'AAP is more acceptable to sections of the middle class because it has pragmatically tried to accommodate Hindu sensibilities.'
Zoya Hasan is Professor Emerita, Jawaharlal Nehru University, and Distinguished Professor, Council for Social Development in New Delhi.
"The Congress hasn't succeeded in putting up an effective argument to counter Hindu nationalism which propelled the BJP to power," Professor Hasan tells Aditi Phadnis/Business Standard.
There is a view that the Aam Aadmi Party will chip away at the Congress base, eventually replacing it. Do you agree with this?
It has already done so in Delhi and to some extent in Punjab. In Gujarat, too, it will cut into the Congress vote share and end up easing the BJP's path to a majority.
AAP has emerged as an alternative to the Congress and is more acceptable to sections of the middle class and media because it has pragmatically tried to accommodate Hindu sensibilities, especially by maintaining a safe distance from minorities and their anxieties.
But for the Congress which is competing with the BJP at the national level, a middle position is hard to sustain, which AAP has managed to do in states, but at the expense of principled politics.
In your judgement, how much of the current slide of the Congress is due to organisational decay? And how much because of ideological fuzziness?
The Congress has been facing an existential crisis since its great defeat in the 2014 elections. The problems it faces can be summed up through three principal verticals: Leadership crisis, organisational corrosion, and ideological ambiguity.
The leadership crisis reflects a deeper crisis of what the party stands for. It hasn't succeeded in putting up an effective argument to counter Hindu nationalism which propelled the Bharatiya Janata Party to power.
It has failed to navigate the divisive politics of the Right which is based on appeals to ethnic identity, stoking historical vendetta, and exploiting group fear and anger.
Ideological ambiguity on key issues, notably, Ayodhya, Kashmir, Citizenship (Amendment) Act, Economically Weaker Section quota, to name just a few, constitutes a major problem in the party's messaging. But the organisational crisis is equally, if not, more serious.
The organisational degeneration was principally due to centralisation and a concentration of power in the hands of top leaders lacking ground-level support.
The crisis grew exponentially due to the party's inattention to the organisational issues during its 10 years in power under the United Progressive Alliance and worsened further in the last eight years in Opposition.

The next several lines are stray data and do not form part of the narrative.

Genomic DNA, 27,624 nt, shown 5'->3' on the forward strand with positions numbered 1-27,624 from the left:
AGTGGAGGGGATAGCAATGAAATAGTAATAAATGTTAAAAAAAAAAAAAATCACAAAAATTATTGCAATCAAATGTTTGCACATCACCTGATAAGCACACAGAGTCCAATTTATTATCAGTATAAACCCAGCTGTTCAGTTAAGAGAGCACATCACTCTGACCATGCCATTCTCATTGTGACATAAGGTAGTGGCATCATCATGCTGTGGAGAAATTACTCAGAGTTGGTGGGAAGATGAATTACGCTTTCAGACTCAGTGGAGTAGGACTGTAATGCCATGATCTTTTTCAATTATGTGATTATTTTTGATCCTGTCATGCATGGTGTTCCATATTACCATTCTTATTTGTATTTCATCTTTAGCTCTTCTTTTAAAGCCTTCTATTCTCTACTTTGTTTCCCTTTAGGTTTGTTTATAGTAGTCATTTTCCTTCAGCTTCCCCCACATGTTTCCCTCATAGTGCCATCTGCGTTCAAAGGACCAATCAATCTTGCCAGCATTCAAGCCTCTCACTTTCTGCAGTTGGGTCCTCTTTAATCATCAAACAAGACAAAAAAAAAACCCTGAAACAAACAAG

The party has a new head. But not much else has changed. Is an election for the Congress Working Committee and other positions going to deepen the trauma the party is going through? Or serve to resolve and heal?
The election of a non-Gandhi president after 24 years is a breakthrough moment for the party, but this has to be followed by revamp of other decision-making structures, right down to district Congress committees.
These institutions are occupied by leaders who have not won any elections, have no grassroots connection, and are mainly from the Rajya Sabha.
There is no discernible effort to change this. Task Force 2024 for the 2024 Lok Sabha election set up by Mallikarjun Kharge after he took charge is more of the same; it is dominated by leaders who have either never contested or won an election.
Elections to the CWC should be held although it carries the risk of aggravating factionalism and infighting. However, democratisation is essential for the party's revival.
The Congress has to give its state leaders and party units greater autonomy and flexibility. A lot will depend on how deftly the division of work between the Congress president and Rahul Gandhi, the public face of the Congress, is executed to reorganise and revive the party.
Rahul's Bharat Jodo Yatra is as much a way of connecting to people as to revive a moribund party structure. But many are asking: what after the yatra? Can the party, in its current state of organisational weakness, consolidate the gains and the goodwill the yatra has generated?
Bharat Jodo Yatra is an important mass contact programme that has awakened hopes beyond the traditional support base of the Congress. It shows the party has the organisational bandwidth to execute such an ambitious mass outreach.
It is a good way to rebuild political capital and galvanise voters for the 2024 elections. It could eventually revive the Congress by stirring a pushback against divisive politics and the slide into authoritarianism. It's too early to assess its electoral impact.
While the Congress claims that the yatra is not a tool to win elections, its success will only be gauged in electoral terms in the future. The results in Gujarat and Himachal Pradesh elections are bound to affect the yatra's perception in the eyes of an already hostile media that has scarcely covered its huge success in the southern states and Maharashtra.
On caste and religion, the party has suffered from confusion in the past. Has that cleared up?
The contradictory pulls exerted by divergent approaches on caste and community issues are responsible for the impasse plaguing the party.
The Congress functions as a loosely organised party with a loosely defined ideology. With a weakening of its support base, the Congress has swung between making ideological compromises with majoritarianism and plotting a frontal battle against it.
The party has to offer voters an economic and political blueprint to tackle inequities and injustices.